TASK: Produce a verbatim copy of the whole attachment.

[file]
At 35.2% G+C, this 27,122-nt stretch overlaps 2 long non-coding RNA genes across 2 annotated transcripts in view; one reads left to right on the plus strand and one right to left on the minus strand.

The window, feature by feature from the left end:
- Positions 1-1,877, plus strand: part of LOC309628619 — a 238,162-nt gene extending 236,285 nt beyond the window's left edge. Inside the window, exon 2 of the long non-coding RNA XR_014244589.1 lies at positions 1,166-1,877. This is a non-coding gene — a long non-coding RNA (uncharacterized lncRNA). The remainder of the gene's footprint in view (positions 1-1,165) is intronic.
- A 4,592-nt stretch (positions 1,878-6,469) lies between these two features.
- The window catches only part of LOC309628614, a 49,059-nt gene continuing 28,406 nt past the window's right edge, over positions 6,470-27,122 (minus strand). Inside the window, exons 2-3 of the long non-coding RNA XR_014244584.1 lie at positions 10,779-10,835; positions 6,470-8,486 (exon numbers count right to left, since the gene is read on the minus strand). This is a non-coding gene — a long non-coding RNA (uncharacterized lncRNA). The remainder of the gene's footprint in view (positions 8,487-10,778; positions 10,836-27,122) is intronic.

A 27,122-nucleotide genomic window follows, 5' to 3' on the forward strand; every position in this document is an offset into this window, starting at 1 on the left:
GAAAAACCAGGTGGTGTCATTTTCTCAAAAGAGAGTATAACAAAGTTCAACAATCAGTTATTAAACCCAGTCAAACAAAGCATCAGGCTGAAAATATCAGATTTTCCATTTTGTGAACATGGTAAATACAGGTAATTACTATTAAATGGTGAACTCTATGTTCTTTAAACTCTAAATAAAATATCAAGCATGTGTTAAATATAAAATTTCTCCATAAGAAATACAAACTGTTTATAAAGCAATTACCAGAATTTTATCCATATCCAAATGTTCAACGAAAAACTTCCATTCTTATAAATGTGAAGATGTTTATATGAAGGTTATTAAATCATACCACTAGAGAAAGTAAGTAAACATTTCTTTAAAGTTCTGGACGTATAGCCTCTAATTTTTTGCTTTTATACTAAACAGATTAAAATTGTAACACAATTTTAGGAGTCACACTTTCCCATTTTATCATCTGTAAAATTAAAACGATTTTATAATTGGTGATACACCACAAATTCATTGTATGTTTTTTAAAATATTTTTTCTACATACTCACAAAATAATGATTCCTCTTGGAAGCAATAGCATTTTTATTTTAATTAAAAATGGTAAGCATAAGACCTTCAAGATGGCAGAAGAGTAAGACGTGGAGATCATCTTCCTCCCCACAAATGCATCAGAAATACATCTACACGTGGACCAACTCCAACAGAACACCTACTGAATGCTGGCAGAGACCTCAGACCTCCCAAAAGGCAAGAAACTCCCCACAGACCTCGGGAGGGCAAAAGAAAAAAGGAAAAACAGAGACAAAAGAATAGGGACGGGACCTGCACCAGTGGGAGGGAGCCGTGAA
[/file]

At 35.2% G+C, this 27,122-nt stretch overlaps 2 long non-coding RNA genes across 2 annotated transcripts in view; one reads left to right on the plus strand and one right to left on the minus strand.

The window, feature by feature from the left end:
- Positions 1-1,877, plus strand: part of LOC309628619 — a 238,162-nt gene extending 236,285 nt beyond the window's left edge. Inside the window, exon 2 of the long non-coding RNA XR_014244589.1 lies at positions 1,166-1,877. This is a non-coding gene — a long non-coding RNA (uncharacterized lncRNA). The remainder of the gene's footprint in view (positions 1-1,165) is intronic.
- A 4,592-nt stretch (positions 1,878-6,469) lies between these two features.
- The window catches only part of LOC309628614, a 49,059-nt gene continuing 28,406 nt past the window's right edge, over positions 6,470-27,122 (minus strand). Inside the window, exons 2-3 of the long non-coding RNA XR_014244584.1 lie at positions 10,779-10,835; positions 6,470-8,486 (exon numbers count right to left, since the gene is read on the minus strand). This is a non-coding gene — a long non-coding RNA (uncharacterized lncRNA). The remainder of the gene's footprint in view (positions 8,487-10,778; positions 10,836-27,122) is intronic.

A 27,122-nucleotide genomic window follows, 5' to 3' on the forward strand; every position in this document is an offset into this window, starting at 1 on the left:
GAAAAACCAGGTGGTGTCATTTTCTCAAAAGAGAGTATAACAAAGTTCAACAATCAGTTATTAAACCCAGTCAAACAAAGCATCAGGCTGAAAATATCAGATTTTCCATTTTGTGAACATGGTAAATACAGGTAATTACTATTAAATGGTGAACTCTATGTTCTTTAAACTCTAAATAAAATATCAAGCATGTGTTAAATATAAAATTTCTCCATAAGAAATACAAACTGTTTATAAAGCAATTACCAGAATTTTATCCATATCCAAATGTTCAACGAAAAACTTCCATTCTTATAAATGTGAAGATGTTTATATGAAGGTTATTAAATCATACCACTAGAGAAAGTAAGTAAACATTTCTTTAAAGTTCTGGACGTATAGCCTCTAATTTTTTGCTTTTATACTAAACAGATTAAAATTGTAACACAATTTTAGGAGTCACACTTTCCCATTTTATCATCTGTAAAATTAAAACGATTTTATAATTGGTGATACACCACAAATTCATTGTATGTTTTTTAAAATATTTTTTCTACATACTCACAAAATAATGATTCCTCTTGGAAGCAATAGCATTTTTATTTTAATTAAAAATGGTAAGCATAAGACCTTCAAGATGGCAGAAGAGTAAGACGTGGAGATCATCTTCCTCCCCACAAATGCATCAGAAATACATCTACACGTGGACCAACTCCAACAGAACACCTACTGAATGCTGGCAGAGACCTCAGACCTCCCAAAAGGCAAGAAACTCCCCACAGACCTCGGGAGGGCAAAAGAAAAAAGGAAAAACAGAGACAAAAGAATAGGGACGGGACCTGCACCAGTGGGAGGGAGCCGTGAA